# Math Content Facilitated Network

## USING A 3-PART FRAMEWORK IN MATH

We experienced an example of a 3-part framework in math together. The learning goals were given upfront along with the teacher goals. We continued to explore the use of Relational Rods to build operational sense.

## Connecting to the Teacher Goals (Number Properties)

The Number Properties are very abstract and requires some "concrete" understanding. Relational rods can help students visualize some of the Number Properties. For more information of Number Properties and connecting Algebra with your Number Sense & Numeration units/lessons, please check out the Guides to Effective Instruction books.

We used the Relational Rods from the "Mathies - Learning Tools" site to represent our thinking to the whole group. This is a great tool to use with your students on the iPad, Tablets or on a SmartBoard. There are many virtual math tools for teaching and learning on the site. Please explore this site further!

http://www.mathies.ca/learningTools.php

## Exploring Multiplication With Relational Rods

We looked at the different ways relational rods can be used to support the teaching and learning of multiplication. Students need to understand the value of each rod in order to use them for multiplication. Use of the relational rods when exploring addition and subtraction prior, will support students understanding of multiplication.

## Using Math Congress as a Consolidation Strategy

Please remember that when students share their work in a 3-part math lesson, they are sharing their "draft" thinking (like a first draft of writing). Student should have the opportunity once and awhile to share a "published" piece of math. A Math Congress can be a way for students to share their "draft" and begin to "edit" and "revise" their thinking. A Math Congress can also occur when students are ready to share their "published" math piece.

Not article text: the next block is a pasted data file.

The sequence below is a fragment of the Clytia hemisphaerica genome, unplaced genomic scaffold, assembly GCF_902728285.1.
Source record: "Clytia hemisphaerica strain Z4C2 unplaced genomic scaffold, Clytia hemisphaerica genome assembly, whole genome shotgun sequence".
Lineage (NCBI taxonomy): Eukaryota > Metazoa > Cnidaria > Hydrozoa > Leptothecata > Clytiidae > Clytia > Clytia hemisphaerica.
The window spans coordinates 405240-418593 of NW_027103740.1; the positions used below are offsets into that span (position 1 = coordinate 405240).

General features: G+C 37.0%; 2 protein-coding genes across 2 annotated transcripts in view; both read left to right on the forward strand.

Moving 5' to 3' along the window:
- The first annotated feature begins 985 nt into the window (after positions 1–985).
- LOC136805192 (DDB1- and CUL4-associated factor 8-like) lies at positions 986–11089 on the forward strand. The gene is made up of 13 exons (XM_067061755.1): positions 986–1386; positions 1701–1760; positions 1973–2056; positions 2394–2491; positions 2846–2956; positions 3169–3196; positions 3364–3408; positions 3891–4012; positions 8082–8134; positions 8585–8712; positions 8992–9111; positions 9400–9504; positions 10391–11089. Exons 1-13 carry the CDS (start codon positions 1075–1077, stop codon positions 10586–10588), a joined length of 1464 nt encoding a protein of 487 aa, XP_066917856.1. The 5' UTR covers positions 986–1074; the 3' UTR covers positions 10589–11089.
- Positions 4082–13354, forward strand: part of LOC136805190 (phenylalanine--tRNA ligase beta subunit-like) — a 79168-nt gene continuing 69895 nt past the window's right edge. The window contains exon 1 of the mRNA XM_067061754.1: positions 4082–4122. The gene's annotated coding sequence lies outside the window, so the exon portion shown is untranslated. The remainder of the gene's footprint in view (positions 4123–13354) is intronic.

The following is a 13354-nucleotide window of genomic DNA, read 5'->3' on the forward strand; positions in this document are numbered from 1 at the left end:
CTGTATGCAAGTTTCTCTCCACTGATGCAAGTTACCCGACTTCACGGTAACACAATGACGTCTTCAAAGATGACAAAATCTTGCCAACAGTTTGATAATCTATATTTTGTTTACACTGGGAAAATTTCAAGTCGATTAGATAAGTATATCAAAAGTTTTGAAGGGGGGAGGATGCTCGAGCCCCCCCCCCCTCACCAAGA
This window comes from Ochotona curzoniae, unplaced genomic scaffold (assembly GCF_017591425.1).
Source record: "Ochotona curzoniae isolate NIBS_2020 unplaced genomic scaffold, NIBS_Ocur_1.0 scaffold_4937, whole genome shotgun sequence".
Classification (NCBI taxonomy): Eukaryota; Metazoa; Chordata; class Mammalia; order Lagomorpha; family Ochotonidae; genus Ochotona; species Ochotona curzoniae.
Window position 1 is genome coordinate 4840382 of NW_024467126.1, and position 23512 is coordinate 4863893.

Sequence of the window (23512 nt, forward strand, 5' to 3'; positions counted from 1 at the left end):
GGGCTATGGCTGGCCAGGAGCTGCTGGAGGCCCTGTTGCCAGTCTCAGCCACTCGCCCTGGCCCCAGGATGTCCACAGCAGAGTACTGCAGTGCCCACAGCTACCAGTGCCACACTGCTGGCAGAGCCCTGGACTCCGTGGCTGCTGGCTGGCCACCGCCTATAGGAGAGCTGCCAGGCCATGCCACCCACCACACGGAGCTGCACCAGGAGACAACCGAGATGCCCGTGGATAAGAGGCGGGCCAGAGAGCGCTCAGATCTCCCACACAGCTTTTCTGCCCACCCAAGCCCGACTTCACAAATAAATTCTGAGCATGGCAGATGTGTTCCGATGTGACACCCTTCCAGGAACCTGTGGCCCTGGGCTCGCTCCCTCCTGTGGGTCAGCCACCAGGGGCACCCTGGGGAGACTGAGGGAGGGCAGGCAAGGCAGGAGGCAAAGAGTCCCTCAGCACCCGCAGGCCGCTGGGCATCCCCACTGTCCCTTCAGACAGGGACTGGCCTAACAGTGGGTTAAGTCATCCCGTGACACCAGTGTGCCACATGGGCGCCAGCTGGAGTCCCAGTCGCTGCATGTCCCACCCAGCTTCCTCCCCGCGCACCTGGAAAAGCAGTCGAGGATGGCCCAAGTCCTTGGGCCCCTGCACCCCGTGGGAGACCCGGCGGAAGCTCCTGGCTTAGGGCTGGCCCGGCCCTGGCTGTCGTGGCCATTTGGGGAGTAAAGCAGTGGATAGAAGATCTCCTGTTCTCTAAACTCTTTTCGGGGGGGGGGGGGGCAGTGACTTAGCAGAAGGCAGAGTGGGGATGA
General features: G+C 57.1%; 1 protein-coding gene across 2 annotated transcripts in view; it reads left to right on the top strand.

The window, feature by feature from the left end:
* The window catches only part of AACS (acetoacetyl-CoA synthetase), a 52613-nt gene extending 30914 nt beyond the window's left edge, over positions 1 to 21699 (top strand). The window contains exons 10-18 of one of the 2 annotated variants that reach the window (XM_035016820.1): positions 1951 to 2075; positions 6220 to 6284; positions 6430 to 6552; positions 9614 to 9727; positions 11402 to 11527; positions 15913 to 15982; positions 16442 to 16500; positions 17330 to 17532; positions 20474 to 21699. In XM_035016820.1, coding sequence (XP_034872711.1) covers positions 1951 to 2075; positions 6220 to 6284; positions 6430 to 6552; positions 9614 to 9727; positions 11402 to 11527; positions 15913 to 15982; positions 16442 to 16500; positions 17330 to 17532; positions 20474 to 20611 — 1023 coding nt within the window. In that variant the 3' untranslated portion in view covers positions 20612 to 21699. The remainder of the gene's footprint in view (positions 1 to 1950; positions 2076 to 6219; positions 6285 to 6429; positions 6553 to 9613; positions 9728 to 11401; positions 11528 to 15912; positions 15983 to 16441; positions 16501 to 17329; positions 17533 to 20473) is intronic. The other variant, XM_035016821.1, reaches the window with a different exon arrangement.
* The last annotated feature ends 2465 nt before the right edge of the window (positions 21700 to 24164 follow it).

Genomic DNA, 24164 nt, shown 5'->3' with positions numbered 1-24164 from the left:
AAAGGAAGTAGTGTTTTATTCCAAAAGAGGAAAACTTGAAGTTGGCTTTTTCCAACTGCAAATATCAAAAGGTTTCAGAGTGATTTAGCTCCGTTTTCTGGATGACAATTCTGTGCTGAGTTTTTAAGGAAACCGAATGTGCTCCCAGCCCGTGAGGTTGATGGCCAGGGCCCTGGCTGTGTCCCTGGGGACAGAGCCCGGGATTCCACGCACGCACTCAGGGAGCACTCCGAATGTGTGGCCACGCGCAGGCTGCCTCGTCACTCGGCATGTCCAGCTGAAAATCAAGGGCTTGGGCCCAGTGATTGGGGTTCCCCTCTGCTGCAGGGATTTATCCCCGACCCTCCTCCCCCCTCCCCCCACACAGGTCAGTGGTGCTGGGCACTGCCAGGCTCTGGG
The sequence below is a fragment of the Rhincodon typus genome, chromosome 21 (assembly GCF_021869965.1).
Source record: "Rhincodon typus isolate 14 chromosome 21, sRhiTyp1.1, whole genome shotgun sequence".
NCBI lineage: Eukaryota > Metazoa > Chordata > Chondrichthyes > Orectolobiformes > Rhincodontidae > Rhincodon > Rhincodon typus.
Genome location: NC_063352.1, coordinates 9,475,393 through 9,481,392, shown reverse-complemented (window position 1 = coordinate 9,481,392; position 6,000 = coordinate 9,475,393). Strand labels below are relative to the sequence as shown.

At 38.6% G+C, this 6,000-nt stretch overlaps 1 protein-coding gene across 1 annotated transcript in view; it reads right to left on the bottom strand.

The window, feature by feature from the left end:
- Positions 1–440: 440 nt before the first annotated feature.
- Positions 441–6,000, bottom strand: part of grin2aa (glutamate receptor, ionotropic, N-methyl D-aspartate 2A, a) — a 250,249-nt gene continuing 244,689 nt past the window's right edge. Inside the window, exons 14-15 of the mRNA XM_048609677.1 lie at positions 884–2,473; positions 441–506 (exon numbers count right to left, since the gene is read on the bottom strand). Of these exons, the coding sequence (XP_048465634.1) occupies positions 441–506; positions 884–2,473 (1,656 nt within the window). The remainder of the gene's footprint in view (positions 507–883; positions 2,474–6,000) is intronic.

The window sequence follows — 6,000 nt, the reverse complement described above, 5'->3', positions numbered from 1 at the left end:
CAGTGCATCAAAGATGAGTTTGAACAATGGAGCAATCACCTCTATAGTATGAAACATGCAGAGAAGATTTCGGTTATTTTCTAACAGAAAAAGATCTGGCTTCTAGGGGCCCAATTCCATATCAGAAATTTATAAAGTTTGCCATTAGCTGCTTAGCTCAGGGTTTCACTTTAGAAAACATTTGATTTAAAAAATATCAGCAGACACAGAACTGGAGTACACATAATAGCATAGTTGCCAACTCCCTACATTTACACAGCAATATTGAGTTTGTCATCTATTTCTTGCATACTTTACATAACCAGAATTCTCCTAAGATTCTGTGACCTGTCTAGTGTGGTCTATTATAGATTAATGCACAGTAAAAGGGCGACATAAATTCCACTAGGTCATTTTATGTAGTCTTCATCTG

Honouring Student Voice in the Mathematics Classroom Congress

## ENGAGING IN A LESSON PLANNING PROCESS FOR MATH

The consolidation part of your lesson should have an impact on student learning because it should shift or move the thinking forward. Evidence of this impact should be evident when you compare the work from the "during" task with the "exit ticket" work. This evidence can give you some direction for upcoming lessons and may indicate the need for guided groups.

The consolidation is where the teacher NAMES the learning in the form of (1) a computation strategy or (2) developing one of the process expectations.

Problem Solving
Bansho-H264.mov

## Looking Forward to Continuing Our Learning in Session #4 of our Math Content Network

Please continue to add to your School Padlets as you experience the lesson planning process again before our next session. Don't hesitate to contact me if you need any assistance or if you just want to share something. I look forward to hearing from you.